As the waltz began shedding its ländler folk-dance roots and emerging into the gliding, twirling dance we know today, it also acquired the reputation of being shocking erotic. Couples danced closely together, clasped in each other’s arms, “each movement making little lustful pressures,” sniffed one onlooker. But as the Nineteenth Century progressed, prohibitions against the waltz gave way to a waltz craze, fueled by the enticing three-quarter-time music that swept all of Europe into its lilting rhythm.
“The title Valses Nobles et Sentimentales sufficiently indicates my intention of writing a cycle of waltzes after the example of Schubert,” said Ravel, though most listeners today are more likely to think of Johann Strauss, Jr. Whatever the actual inspiration, Ravel’s cycle of eight waltzes was originally written for piano, and had its premier in 1911 at a concert put on by the Societé Musicales Indépendante. None of the pieces were attributed to composers and the audience voted on each work’s authorship. Ravel later remembered his work being “performed to the accompaniment of hoots and cat-calls.” Though Debussy commented, “It is the product of the finest ear that has ever existed.”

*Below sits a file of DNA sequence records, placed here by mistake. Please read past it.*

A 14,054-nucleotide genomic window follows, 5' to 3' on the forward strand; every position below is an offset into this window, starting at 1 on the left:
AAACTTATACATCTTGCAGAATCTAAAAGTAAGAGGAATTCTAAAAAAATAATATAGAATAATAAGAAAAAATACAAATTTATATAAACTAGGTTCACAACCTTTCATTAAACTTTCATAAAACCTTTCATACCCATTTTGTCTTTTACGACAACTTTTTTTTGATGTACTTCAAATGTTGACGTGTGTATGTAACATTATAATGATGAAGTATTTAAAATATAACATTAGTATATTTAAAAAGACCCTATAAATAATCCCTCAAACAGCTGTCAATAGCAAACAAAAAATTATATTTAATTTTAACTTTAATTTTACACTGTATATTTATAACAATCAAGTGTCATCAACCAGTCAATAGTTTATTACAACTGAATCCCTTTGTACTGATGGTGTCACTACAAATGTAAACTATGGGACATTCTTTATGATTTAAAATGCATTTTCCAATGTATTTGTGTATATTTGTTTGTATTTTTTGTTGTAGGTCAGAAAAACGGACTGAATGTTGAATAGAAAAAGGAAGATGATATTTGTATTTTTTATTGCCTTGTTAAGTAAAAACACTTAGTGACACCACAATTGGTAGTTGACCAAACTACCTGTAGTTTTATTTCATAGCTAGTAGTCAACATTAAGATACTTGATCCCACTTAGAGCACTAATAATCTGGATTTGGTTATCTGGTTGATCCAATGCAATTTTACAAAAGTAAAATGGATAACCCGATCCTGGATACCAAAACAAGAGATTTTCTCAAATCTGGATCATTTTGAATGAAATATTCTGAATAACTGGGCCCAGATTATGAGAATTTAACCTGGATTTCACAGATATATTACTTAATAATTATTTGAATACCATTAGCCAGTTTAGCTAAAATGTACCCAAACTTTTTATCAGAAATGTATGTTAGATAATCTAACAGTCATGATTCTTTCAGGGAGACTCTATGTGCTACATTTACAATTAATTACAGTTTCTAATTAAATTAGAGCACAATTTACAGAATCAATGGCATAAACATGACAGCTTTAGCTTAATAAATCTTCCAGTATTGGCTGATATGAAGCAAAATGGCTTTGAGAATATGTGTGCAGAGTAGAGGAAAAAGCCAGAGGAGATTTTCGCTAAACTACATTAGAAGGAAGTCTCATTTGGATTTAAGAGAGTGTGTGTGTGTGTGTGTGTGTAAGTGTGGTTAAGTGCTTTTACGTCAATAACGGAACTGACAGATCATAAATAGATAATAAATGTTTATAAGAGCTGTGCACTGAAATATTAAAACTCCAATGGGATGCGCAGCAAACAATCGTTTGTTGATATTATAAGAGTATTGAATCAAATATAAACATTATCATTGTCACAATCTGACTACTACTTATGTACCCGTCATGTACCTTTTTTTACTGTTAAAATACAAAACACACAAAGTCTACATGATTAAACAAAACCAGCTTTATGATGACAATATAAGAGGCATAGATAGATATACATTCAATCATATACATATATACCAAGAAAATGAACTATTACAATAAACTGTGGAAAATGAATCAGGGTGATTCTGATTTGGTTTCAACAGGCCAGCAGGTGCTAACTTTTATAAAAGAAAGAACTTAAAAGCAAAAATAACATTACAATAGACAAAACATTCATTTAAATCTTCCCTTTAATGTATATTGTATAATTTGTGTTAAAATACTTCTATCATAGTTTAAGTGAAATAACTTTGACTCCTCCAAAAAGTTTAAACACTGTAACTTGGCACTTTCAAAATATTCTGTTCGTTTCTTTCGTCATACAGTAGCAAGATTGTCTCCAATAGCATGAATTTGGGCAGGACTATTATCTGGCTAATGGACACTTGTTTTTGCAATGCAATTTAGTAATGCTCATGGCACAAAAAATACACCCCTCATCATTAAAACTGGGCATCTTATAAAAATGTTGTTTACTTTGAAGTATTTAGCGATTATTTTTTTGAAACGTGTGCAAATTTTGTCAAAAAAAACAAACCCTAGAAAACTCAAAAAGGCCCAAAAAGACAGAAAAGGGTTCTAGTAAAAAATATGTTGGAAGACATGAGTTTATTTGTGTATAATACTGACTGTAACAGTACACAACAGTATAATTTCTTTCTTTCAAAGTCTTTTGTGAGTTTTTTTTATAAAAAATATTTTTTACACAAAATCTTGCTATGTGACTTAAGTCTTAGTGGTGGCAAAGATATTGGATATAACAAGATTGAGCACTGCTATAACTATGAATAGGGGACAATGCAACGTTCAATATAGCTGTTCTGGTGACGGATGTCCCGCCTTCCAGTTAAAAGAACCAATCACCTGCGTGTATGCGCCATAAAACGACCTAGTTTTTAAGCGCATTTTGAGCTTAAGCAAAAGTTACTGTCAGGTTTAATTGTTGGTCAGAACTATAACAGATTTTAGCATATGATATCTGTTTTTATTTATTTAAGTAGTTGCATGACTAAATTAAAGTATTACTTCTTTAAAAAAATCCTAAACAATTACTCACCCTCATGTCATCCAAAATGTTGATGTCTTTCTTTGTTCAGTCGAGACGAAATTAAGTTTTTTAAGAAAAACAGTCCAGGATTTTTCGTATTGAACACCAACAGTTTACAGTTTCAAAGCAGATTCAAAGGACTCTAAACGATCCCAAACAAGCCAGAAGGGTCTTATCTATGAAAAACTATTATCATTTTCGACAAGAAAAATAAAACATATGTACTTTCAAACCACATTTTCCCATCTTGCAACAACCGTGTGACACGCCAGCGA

A year later Ravel orchestrated it — superbly. The brilliant instrumentation gives each waltz a unique timbre, so that even in the eighth waltz (labeled “Epilogue” in the score) when material from the earlier waltzes returns, it takes on a different hue. The first waltz begins with a series of bracing chords, like the first sips of a perfectly chilled martini on a sweltering afternoon, astringent and filled with delicious promise. From exuberance to intimacy, from childlike glee to wispy melancholy, each ravishingly beautiful waltz has its own sharply etched character defined within a measure or two, though Ravel said “the seventh waltz seems to me to be the most characteristic.” With the exception of the third waltz that segues into the fourth without a break, the waltzes are separated by a slight pause.
Throughout Ravel’s fabled craftsmanship is fully in evidence. Each waltz is a perfect miniature, its melody, rhythm and harmony set out in a such a way that the listener cannot conceive of a single note being different than it is. The piece as a whole is enchantingly summed up by a quotation Ravel put at the head of the score, from Henrí de Régnier’s Les Rencontres de Monsieur de Bréot: “…the pleasure, delightful and always new, of a useless vocation.”
A slightly different version of these notes appeared in the 2010 Lucerne Festival Summer program book.